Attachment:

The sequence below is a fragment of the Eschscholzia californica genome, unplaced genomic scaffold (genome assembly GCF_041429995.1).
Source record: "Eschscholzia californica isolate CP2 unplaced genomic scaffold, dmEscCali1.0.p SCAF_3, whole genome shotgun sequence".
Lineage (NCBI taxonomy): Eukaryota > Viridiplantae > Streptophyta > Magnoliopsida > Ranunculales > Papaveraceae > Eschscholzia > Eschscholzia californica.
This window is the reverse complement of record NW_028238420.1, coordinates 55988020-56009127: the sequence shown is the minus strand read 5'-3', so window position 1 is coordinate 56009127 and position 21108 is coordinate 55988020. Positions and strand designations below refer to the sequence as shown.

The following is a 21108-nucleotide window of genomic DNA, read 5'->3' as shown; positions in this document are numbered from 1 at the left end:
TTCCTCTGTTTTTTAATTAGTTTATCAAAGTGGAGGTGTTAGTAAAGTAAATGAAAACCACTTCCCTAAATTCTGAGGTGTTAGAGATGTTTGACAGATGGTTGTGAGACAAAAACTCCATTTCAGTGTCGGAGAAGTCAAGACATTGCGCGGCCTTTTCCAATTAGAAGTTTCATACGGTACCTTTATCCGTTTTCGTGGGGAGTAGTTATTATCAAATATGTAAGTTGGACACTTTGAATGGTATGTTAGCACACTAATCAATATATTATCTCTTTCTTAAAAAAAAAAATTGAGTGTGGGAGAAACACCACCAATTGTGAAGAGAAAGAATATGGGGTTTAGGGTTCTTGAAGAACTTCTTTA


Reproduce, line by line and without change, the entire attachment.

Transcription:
The sequence below is a fragment of the Eschscholzia californica genome, unplaced genomic scaffold (genome assembly GCF_041429995.1).
Source record: "Eschscholzia californica isolate CP2 unplaced genomic scaffold, dmEscCali1.0.p SCAF_3, whole genome shotgun sequence".
Lineage (NCBI taxonomy): Eukaryota > Viridiplantae > Streptophyta > Magnoliopsida > Ranunculales > Papaveraceae > Eschscholzia > Eschscholzia californica.
This window is the reverse complement of record NW_028238420.1, coordinates 55988020-56009127: the sequence shown is the minus strand read 5'-3', so window position 1 is coordinate 56009127 and position 21108 is coordinate 55988020. Positions and strand designations below refer to the sequence as shown.

The following is a 21108-nucleotide window of genomic DNA, read 5'->3' as shown; positions in this document are numbered from 1 at the left end:
TTCCTCTGTTTTTTAATTAGTTTATCAAAGTGGAGGTGTTAGTAAAGTAAATGAAAACCACTTCCCTAAATTCTGAGGTGTTAGAGATGTTTGACAGATGGTTGTGAGACAAAAACTCCATTTCAGTGTCGGAGAAGTCAAGACATTGCGCGGCCTTTTCCAATTAGAAGTTTCATACGGTACCTTTATCCGTTTTCGTGGGGAGTAGTTATTATCAAATATGTAAGTTGGACACTTTGAATGGTATGTTAGCACACTAATCAATATATTATCTCTTTCTTAAAAAAAAAAATTGAGTGTGGGAGAAACACCACCAATTGTGAAGAGAAAGAATATGGGGTTTAGGGTTCTTGAAGAACTTCTTTA